27 April 2021CopyrightAlex Baldwin

US proposes 10-day fast-track copyright registration

The US Copyright Office has proposed a new fast-tracked registration option for owners involved in disputes before the office’s new small claims board.

The rulemaking proposal (see II. Proposed Rule), released on Monday April 26, says that applicants will be able to expedite their unregistered works through the newly-established copyright claims board (CCB) in just ten days for an additional $50. General expedited copyright registration outside of the CCB costs $800.

The CCB is a voluntary board for parties to seek resolution for copyright disputes of “low economic value”.

This expediting option will be open to all claimants or counter-claimants whose works are pending before the CCB. To qualify for the expedited registration, the owner will have to have been issued a registration certificate for their works at issue, or submitted a completed registration application, deposit and required registration fees.

“Timely registration is a prerequisite to commencing copyright litigation for works of US origin in federal courts. Small claims expedited registration reflects the reality that copyright owners who find federal litigation cost-prohibitive may also have chosen not to register their smaller-value works,” the announcement said.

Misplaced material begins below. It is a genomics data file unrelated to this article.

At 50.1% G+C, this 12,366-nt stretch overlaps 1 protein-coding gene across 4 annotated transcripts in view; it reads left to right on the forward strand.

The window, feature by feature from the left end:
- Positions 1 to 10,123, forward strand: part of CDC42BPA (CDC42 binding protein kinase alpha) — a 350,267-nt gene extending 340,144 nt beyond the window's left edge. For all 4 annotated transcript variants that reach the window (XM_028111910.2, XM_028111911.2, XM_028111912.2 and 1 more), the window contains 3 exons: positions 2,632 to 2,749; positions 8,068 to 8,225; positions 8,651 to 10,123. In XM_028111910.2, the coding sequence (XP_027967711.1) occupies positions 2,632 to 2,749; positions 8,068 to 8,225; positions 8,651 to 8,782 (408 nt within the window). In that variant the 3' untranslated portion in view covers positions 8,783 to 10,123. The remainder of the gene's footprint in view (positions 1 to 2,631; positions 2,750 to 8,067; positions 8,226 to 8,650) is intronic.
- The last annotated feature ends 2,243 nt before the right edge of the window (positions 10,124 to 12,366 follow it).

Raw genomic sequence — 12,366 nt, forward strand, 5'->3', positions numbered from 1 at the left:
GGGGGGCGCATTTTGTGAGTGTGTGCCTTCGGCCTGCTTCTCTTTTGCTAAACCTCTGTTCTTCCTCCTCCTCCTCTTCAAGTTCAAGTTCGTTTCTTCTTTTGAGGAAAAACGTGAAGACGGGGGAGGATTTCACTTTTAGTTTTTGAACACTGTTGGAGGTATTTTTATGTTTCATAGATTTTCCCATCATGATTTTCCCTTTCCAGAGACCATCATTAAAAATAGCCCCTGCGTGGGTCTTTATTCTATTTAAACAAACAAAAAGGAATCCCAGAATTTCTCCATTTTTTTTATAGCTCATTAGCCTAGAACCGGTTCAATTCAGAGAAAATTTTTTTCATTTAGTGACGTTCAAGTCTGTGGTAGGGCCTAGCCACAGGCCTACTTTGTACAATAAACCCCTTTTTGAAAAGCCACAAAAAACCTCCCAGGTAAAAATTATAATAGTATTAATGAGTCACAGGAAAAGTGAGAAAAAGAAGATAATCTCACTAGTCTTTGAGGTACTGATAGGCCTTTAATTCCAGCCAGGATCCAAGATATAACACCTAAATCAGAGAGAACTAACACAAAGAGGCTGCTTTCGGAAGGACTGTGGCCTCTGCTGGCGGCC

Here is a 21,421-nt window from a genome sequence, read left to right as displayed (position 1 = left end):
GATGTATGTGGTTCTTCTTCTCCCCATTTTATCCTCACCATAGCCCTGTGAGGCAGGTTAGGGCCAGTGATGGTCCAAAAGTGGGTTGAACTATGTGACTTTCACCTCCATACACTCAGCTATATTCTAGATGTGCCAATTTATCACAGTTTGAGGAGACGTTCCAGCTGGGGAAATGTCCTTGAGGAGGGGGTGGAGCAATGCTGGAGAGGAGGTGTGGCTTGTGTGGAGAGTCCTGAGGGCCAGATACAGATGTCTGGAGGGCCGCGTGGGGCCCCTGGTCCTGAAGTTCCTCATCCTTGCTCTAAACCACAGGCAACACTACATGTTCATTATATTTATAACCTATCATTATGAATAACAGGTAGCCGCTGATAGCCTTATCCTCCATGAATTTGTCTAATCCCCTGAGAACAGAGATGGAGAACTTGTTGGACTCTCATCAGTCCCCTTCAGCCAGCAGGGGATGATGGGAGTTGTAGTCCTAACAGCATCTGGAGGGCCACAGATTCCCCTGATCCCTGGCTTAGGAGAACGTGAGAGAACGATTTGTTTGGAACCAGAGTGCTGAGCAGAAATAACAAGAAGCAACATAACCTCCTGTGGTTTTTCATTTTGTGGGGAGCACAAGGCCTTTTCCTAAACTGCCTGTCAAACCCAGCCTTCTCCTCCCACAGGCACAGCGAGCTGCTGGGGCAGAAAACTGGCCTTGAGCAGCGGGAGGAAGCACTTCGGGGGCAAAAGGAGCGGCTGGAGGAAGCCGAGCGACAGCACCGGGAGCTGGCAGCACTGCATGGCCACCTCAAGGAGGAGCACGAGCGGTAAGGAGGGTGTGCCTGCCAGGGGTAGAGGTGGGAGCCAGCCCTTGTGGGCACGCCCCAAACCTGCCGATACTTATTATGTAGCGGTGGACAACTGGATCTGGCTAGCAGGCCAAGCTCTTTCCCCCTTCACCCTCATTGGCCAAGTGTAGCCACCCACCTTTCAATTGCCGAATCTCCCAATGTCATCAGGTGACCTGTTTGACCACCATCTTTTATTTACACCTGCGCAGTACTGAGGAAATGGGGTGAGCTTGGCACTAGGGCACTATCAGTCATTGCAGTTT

According to the proposal, this will be established as an interim rule and is subject to change in light of new evidence.

The office is also seeking written comments on the proposed rulemaking, with a deadline of May 26, 2021.

Making a CASE

This proposal was developed in response to the introduction of the Copyright Alternative in Small-Claims Enforcement (CASE) Act in December last year.

CASE established the CCB as a small claims court-type system under the US Copyright Office for owners seeking damages under $30,000.

Copyright infringement claims, declaratory judgment claims, DMCA claims and counterclaims may be bought before the CCB by copyright holders.

Alongside this rule, the Copyright Office is also proposing an amendment to its Freedom of Information Act (FOIA) regulations in light of the CASE Act. Only those CCB “determinations, records, and information” that are published on the office’s website and that relate to a CCB final determination are now subject to disclosure under FOIA.

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13 July 2020   The US Copyright Office has further extended the deadline for aspiring copyright owners who need to register their works electronically, by another 60 days, until September 8.
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